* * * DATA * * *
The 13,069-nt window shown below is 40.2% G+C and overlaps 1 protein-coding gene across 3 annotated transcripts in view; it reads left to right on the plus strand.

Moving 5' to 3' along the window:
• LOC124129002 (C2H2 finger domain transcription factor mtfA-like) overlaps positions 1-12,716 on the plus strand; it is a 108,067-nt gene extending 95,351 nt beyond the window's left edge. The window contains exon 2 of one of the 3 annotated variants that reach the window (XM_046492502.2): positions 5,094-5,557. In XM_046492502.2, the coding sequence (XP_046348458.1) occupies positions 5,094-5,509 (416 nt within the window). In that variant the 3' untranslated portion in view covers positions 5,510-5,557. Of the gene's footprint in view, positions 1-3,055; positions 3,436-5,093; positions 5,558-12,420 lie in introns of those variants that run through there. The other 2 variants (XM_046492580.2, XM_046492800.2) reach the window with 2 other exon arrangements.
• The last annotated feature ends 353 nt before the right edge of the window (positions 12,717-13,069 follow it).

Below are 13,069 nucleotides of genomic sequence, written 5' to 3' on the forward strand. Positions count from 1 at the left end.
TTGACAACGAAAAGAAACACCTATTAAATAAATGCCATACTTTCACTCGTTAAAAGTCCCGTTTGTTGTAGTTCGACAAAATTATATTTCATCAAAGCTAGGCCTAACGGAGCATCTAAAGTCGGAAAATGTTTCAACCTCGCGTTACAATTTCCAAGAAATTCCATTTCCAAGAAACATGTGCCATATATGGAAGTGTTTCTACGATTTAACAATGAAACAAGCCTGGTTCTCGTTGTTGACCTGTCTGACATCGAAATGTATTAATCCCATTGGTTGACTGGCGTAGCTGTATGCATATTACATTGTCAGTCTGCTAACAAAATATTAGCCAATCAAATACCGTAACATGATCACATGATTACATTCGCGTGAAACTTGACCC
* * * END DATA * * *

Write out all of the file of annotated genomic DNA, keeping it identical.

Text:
The 13,069-nt window shown below is 40.2% G+C and overlaps 1 protein-coding gene across 3 annotated transcripts in view; it reads left to right on the plus strand.

Moving 5' to 3' along the window:
• LOC124129002 (C2H2 finger domain transcription factor mtfA-like) overlaps positions 1-12,716 on the plus strand; it is a 108,067-nt gene extending 95,351 nt beyond the window's left edge. The window contains exon 2 of one of the 3 annotated variants that reach the window (XM_046492502.2): positions 5,094-5,557. In XM_046492502.2, the coding sequence (XP_046348458.1) occupies positions 5,094-5,509 (416 nt within the window). In that variant the 3' untranslated portion in view covers positions 5,510-5,557. Of the gene's footprint in view, positions 1-3,055; positions 3,436-5,093; positions 5,558-12,420 lie in introns of those variants that run through there. The other 2 variants (XM_046492580.2, XM_046492800.2) reach the window with 2 other exon arrangements.
• The last annotated feature ends 353 nt before the right edge of the window (positions 12,717-13,069 follow it).

Below are 13,069 nucleotides of genomic sequence, written 5' to 3' on the forward strand. Positions count from 1 at the left end.
TTGACAACGAAAAGAAACACCTATTAAATAAATGCCATACTTTCACTCGTTAAAAGTCCCGTTTGTTGTAGTTCGACAAAATTATATTTCATCAAAGCTAGGCCTAACGGAGCATCTAAAGTCGGAAAATGTTTCAACCTCGCGTTACAATTTCCAAGAAATTCCATTTCCAAGAAACATGTGCCATATATGGAAGTGTTTCTACGATTTAACAATGAAACAAGCCTGGTTCTCGTTGTTGACCTGTCTGACATCGAAATGTATTAATCCCATTGGTTGACTGGCGTAGCTGTATGCATATTACATTGTCAGTCTGCTAACAAAATATTAGCCAATCAAATACCGTAACATGATCACATGATTACATTCGCGTGAAACTTGACCC